In 1986, shortly after taking part in Toronto - which was an important step towards international recognition - he was asked to do his first retrospective at the Museum tor Decorative Arts in Ghent. Ever since, the interest tor his oeuvre seems to have become limitless. In 1988, he was awarded the Staatsprijs van de Vlaamse Gemeenschap voor de Beeldende Kunsten (State prize of the Flemish Community for the Plastic Arts). Stockmans' exhibition with Johan Van Loon and Jan Van der Vaart in 1991 at the famous Municipal Museum of Amsterdam, was also a milestone in his career. Moreover, several large museums in Belgium and the Netherlands started buying his work and he has been asked by some clients to integrate his ceramics into pieces of architecture. And as if that wasn't enough, he was also appointed Cultural Ambassador of Flanders in 1995.
lnnovation is the keyword for Piet Stockmans. In 1996 he began to design jewels for the company Niessing. In that same year he also received the Höchste Design prize in Nordrhein Westfalen for a new collection of dishes and goblets. Ever since the offers to participate in exhibitions are pouring in.
In the autumn of 1998, the Museum for Applied Art and Design in Ghent presented the Veni service which Piet Stockmans designed for Royal Boch.
At first, Piet Stockmans did not produce large-scale works. In fact, he first began by putting the rational dimension of industrial production into question in rendering cups unusable by changing them slightly, for example. Only later (by the end of the seventies), did he start to revolt against the impersonal aspect of repetition in floor and wall installations, it being the conditio sine qua non in industry where the object designed must be suited for mass-production.
In certain works, the step taken from industrial to free work is more than evident. Examples are his series of vases dating from 1980 of which Stockmans made variants in 1987 and 1994. These were produced industrially and were intended as serial products (and therefore were also stamped). But because of the manual changes carried out during manufacture, the work also has a strong personal character.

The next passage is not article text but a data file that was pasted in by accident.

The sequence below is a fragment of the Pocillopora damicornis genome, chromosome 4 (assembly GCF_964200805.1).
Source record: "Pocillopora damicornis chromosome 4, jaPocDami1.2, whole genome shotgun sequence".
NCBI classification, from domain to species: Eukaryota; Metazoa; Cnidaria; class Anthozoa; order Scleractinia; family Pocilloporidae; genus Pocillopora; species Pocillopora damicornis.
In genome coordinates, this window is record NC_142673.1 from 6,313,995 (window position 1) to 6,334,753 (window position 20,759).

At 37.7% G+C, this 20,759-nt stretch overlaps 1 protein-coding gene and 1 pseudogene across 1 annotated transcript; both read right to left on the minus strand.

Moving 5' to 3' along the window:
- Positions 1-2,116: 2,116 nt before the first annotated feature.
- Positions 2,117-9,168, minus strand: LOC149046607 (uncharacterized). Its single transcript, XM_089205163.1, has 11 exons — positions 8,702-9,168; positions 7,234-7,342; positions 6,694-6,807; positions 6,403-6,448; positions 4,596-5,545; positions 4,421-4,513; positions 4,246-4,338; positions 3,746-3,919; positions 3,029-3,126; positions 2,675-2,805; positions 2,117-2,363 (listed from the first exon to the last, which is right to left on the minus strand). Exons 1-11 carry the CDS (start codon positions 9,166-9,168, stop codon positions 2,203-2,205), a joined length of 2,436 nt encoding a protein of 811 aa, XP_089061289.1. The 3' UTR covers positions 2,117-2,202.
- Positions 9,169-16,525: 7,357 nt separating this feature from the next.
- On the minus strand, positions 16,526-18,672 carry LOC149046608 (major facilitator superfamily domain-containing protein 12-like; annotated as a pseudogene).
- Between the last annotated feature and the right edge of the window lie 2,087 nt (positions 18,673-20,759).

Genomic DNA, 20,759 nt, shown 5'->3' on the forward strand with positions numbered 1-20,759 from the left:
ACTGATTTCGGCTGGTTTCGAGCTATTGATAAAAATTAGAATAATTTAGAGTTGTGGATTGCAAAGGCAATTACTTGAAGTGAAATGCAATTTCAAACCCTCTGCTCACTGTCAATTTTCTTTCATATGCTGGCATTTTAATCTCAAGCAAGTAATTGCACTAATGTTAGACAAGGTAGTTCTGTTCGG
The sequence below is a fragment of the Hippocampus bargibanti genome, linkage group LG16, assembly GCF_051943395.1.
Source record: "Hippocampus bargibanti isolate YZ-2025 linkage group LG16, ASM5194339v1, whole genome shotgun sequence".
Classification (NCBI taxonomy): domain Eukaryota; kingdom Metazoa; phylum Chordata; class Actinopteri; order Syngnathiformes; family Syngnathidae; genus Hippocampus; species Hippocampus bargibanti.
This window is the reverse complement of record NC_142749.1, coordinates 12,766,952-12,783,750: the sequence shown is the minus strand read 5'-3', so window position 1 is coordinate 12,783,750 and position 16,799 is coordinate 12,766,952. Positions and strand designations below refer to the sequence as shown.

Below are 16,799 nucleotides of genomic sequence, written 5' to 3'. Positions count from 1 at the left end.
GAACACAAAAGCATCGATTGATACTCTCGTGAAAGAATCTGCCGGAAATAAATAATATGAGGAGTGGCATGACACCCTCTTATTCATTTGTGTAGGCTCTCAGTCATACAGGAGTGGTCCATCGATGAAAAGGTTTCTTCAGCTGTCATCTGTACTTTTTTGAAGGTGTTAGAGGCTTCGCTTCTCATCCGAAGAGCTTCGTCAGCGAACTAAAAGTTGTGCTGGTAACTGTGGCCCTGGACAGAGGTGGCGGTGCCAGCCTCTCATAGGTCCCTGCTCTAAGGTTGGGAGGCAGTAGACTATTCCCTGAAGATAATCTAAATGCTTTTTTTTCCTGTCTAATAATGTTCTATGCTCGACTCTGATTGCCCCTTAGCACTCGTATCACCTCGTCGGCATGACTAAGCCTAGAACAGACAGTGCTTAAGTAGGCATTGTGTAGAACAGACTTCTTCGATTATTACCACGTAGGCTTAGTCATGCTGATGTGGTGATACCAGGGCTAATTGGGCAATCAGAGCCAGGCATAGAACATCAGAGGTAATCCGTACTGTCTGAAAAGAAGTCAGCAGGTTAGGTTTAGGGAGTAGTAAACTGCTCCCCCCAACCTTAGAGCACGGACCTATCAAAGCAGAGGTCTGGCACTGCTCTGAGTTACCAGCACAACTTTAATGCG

There are indeed links between his industrial work on the one hand and his independent work on the other.
There is his preference for pure china, something he had learned to master as no one else during his training courses and experiments at Mosa. Piet Stockmans casts practically everything himself (the last few years he is helped by his assistant) and he gradually bakes it at 1410°C. He colours his pieces with industrial china glazes to which, at times, he adds some colour. He is the only one of his generation (1965-1980) who has been so consequent in his use of china.
A second allusion to his industrial production in his free work is the emphatic presence of the serial aspect of manufacturing: the continuously recurring principle of quantity and repetition to which he so relentlessly opposed himself. From the eighties on, his china installations with their thousands of randomly arranged small dishes are all identical in form and still so different because of his subtle use of mainly blue colour glazes and powder and he removed each one from its plaster moulding by hand.
The effort involved in these numerous ritual unpackings and rhythmical set-ups is comforting to Stockmans. Later on — also because of the difficulties at his factory — this physical aspect became even stronger until he finally and almost aggressively rejected the functional by cutting, bending, painting, perforating and breaking the work.
Today, his installations consist of objects which do not always allude to utilities which he places or has emerging from boxes filled with straw. This change has come about organically. The boxes have always existed, but originally they only served to transport objects. In these installations, the objects are at the most only partly removed from their boxes which are now an integral part of the installation. Unpacking and storing the wrappings is no longer necessary, therefore. In the last four years, these objects have become masks: casts of his own face.
His two branches of activity should therefore not be considered as being separate, but rather as being the result of an interesting dialogue between the industrial designer and the artist, who are both brought together in one person. On the one hand, we have the industrial designer who works according to the rules imposed by industry, on the other we have the artist who reacts against this and renders useful items dysfunctional through his actions.